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Review Article Open Access
Do state and local governments have to justify preferences in procurement? The U.S. Supreme Court in its landmark 1989 decision, City of Richmond v. Croson said yes. The federal system has a different system of founding, reporting and justification. Federal government rules do not equal state/local government rules. State/local agencies must do disparity study prior to establishing preferences.
For those working in federal procurement since the Competition in Contracting Act (CICA), circa 1984; the existence of preference programs, particularly around ethnicity, have been a “given.” Let’s consider a different environment, namely the context of state and local governments. Should these entities follow the same rules as the federal mandates? This question has been tried, challenged and appealed up to the Supreme Court for judicial ruling.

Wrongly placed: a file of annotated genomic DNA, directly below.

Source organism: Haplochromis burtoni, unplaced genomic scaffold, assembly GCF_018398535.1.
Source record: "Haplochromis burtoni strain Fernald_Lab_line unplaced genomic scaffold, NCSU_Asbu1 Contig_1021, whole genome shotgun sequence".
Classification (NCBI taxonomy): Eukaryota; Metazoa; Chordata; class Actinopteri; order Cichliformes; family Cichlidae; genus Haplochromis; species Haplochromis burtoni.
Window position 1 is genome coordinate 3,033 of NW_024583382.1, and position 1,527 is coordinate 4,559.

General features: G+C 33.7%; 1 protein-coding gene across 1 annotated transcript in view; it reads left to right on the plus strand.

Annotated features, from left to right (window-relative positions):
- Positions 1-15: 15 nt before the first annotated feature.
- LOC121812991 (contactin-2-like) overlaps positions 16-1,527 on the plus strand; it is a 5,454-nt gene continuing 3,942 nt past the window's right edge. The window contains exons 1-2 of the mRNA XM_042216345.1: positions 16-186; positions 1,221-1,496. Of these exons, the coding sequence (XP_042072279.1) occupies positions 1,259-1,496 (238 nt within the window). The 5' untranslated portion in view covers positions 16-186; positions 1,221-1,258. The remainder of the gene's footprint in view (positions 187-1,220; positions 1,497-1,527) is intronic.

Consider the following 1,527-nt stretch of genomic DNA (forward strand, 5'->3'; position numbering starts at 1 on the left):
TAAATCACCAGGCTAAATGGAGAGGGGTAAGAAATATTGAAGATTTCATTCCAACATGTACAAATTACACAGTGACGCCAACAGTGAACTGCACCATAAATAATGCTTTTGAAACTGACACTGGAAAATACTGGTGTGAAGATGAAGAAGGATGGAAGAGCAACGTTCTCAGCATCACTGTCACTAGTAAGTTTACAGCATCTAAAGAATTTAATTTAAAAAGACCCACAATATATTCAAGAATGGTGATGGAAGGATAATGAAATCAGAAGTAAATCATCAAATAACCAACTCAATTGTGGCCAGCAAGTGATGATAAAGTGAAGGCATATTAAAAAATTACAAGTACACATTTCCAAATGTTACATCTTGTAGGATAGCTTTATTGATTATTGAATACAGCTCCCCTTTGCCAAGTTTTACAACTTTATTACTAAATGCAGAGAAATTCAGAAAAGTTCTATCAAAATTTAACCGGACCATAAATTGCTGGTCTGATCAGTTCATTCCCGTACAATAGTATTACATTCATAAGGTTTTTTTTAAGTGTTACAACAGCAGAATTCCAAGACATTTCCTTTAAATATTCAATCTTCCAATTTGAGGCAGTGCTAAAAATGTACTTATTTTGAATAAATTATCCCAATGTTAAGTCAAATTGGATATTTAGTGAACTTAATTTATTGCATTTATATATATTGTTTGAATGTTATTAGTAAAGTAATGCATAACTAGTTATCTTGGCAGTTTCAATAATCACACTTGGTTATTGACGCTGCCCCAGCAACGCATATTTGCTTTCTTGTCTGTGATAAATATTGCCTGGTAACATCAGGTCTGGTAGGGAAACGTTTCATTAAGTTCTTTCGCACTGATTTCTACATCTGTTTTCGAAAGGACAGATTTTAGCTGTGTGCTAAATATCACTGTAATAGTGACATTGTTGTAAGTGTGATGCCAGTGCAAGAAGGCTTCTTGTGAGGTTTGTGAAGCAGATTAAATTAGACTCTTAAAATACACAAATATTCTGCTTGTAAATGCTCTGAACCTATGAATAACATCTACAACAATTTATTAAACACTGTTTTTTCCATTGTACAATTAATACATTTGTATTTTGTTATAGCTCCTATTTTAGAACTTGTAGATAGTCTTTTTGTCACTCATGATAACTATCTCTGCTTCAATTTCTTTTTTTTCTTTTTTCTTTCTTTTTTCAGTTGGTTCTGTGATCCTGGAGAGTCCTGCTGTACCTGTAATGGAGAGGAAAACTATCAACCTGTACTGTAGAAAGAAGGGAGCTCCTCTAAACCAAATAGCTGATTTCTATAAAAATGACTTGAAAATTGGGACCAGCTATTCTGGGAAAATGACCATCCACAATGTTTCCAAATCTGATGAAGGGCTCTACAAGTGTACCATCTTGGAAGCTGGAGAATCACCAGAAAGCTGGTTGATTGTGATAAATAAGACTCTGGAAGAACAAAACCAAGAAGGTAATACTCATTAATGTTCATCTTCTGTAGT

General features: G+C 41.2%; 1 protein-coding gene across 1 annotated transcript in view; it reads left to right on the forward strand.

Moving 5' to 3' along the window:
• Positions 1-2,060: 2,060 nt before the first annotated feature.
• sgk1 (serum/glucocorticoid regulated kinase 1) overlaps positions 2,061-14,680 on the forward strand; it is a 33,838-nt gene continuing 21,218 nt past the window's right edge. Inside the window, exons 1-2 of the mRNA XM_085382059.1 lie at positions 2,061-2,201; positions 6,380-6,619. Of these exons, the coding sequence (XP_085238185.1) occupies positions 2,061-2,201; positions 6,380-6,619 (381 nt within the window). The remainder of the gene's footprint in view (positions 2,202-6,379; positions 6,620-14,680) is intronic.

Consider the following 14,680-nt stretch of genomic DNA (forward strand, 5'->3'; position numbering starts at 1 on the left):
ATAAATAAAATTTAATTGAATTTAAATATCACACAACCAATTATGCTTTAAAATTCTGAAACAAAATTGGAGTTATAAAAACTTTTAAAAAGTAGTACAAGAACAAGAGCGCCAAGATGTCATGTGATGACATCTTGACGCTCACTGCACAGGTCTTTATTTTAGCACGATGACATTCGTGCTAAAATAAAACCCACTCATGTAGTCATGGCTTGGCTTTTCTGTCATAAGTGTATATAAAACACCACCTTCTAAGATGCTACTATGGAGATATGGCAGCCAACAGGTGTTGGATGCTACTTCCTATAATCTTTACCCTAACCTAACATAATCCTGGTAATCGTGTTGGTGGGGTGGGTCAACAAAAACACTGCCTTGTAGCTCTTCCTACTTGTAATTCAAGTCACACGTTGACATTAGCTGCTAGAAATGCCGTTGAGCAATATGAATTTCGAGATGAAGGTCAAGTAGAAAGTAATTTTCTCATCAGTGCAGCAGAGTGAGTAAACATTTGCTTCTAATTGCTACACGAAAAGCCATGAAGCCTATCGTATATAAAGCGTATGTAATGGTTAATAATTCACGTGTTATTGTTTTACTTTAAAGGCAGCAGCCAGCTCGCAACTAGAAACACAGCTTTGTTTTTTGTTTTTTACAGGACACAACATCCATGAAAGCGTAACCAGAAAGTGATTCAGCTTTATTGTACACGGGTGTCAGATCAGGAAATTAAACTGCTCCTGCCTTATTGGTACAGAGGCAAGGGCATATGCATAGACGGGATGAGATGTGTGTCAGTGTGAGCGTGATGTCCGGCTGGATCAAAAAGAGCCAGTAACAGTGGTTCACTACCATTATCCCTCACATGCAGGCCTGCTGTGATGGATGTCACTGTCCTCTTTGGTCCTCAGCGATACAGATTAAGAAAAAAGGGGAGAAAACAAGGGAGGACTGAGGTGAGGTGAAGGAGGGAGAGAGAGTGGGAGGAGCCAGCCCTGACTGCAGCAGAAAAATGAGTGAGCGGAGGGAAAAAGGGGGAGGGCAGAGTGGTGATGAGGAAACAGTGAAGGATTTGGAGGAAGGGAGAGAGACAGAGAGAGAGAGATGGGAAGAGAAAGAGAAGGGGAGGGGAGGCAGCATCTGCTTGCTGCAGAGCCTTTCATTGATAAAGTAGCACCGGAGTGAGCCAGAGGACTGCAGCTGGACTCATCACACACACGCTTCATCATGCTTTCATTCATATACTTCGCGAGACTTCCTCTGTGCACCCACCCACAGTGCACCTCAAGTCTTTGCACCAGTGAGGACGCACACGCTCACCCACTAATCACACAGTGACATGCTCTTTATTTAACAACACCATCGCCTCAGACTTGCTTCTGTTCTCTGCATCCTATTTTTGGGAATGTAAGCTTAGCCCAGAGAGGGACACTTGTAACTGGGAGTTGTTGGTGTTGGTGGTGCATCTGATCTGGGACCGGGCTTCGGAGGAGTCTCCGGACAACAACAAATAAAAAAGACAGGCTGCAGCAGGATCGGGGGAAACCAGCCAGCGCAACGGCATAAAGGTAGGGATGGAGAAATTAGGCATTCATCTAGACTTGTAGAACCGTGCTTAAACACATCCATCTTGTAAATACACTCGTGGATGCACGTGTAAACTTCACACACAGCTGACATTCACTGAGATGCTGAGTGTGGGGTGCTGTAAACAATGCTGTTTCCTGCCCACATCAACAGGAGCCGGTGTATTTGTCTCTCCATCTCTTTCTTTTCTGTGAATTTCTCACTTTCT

At the basis of the policy-making foundation theory is the concept of “founding theory”. This suggests that the origins of the establishment of the organization bear primary interpretation of what is legitimate and what is not. (In social science terms, the concept of “framing” is similar in terms of setting an environment or tone for introducing a person or idea) As it turns out, ethnic preferences in the federal system are legislated by U.S. Congress, and thereby legitimized. However, state and local governments make policies for their jurisdiction unique to their governing body officials. Thereby, the Supreme Court has ruled that something called “a disparity study” must be conducted (and updated periodically) to justify the imposition of ethnic preferences in each unique jurisdiction.
Competition, Jurisdiction, Federal system, Sociology of Education, Cross-Cultural Education, Educational Leadership, Educational Evaluation,Urban Education, Gender and Education, Educational Psychology, Education Development, Educational Technology,Education Policy